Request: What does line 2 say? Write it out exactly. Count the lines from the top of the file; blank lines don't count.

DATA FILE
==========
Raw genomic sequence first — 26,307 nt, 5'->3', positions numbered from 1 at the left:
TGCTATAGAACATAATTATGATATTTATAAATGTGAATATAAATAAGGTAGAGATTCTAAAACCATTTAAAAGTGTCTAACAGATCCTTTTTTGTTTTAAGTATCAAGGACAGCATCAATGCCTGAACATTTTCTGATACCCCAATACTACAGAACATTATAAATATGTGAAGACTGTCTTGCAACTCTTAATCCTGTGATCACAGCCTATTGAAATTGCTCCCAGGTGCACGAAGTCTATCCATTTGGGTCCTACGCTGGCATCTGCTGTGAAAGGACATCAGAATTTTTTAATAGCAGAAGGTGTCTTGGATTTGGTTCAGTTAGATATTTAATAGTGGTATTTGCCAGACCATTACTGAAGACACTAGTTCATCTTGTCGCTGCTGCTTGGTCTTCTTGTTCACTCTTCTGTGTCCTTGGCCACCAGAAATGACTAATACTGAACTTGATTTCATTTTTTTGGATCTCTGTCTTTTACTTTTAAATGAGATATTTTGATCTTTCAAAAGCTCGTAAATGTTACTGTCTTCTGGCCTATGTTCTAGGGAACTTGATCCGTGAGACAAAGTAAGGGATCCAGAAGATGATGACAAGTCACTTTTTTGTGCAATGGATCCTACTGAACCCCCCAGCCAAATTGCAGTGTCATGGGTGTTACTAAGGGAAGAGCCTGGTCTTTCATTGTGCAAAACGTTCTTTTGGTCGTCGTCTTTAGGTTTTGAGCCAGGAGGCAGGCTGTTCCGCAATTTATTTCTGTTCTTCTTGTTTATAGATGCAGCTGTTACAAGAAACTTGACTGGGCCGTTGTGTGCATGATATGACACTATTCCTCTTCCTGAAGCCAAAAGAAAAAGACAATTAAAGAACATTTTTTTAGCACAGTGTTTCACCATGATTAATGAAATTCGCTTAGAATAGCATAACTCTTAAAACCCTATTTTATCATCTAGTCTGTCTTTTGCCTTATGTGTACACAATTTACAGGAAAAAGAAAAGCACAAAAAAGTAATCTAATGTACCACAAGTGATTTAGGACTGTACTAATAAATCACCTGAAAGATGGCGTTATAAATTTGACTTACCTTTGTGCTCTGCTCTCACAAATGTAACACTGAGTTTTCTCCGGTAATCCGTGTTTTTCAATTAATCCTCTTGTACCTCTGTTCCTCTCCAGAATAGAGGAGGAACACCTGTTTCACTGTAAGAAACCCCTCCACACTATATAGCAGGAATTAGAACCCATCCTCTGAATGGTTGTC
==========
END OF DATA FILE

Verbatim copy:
TGCTATAGAACATAATTATGATATTTATAAATGTGAATATAAATAAGGTAGAGATTCTAAAACCATTTAAAAGTGTCTAACAGATCCTTTTTTGTTTTAAGTATCAAGGACAGCATCAATGCCTGAACATTTTCTGATACCCCAATACTACAGAACATTATAAATATGTGAAGACTGTCTTGCAACTCTTAATCCTGTGATCACAGCCTATTGAAATTGCTCCCAGGTGCACGAAGTCTATCCATTTGGGTCCTACGCTGGCATCTGCTGTGAAAGGACATCAGAATTTTTTAATAGCAGAAGGTGTCTTGGATTTGGTTCAGTTAGATATTTAATAGTGGTATTTGCCAGACCATTACTGAAGACACTAGTTCATCTTGTCGCTGCTGCTTGGTCTTCTTGTTCACTCTTCTGTGTCCTTGGCCACCAGAAATGACTAATACTGAACTTGATTTCATTTTTTTGGATCTCTGTCTTTTACTTTTAAATGAGATATTTTGATCTTTCAAAAGCTCGTAAATGTTACTGTCTTCTGGCCTATGTTCTAGGGAACTTGATCCGTGAGACAAAGTAAGGGATCCAGAAGATGATGACAAGTCACTTTTTTGTGCAATGGATCCTACTGAACCCCCCAGCCAAATTGCAGTGTCATGGGTGTTACTAAGGGAAGAGCCTGGTCTTTCATTGTGCAAAACGTTCTTTTGGTCGTCGTCTTTAGGTTTTGAGCCAGGAGGCAGGCTGTTCCGCAATTTATTTCTGTTCTTCTTGTTTATAGATGCAGCTGTTACAAGAAACTTGACTGGGCCGTTGTGTGCATGATATGACACTATTCCTCTTCCTGAAGCCAAAAGAAAAAGACAATTAAAGAACATTTTTTTAGCACAGTGTTTCACCATGATTAATGAAATTCGCTTAGAATAGCATAACTCTTAAAACCCTATTTTATCATCTAGTCTGTCTTTTGCCTTATGTGTACACAATTTACAGGAAAAAGAAAAGCACAAAAAAGTAATCTAATGTACCACAAGTGATTTAGGACTGTACTAATAAATCACCTGAAAGATGGCGTTATAAATTTGACTTACCTTTGTGCTCTGCTCTCACAAATGTAACACTGAGTTTTCTCCGGTAATCCGTGTTTTTCAATTAATCCTCTTGTACCTCTGTTCCTCTCCAGAATAGAGGAGGAACACCTGTTTCACTGTAAGAAACCCCTCCACACTATATAGCAGGAATTAGAACCCATCCTCTGAATGGTTGTC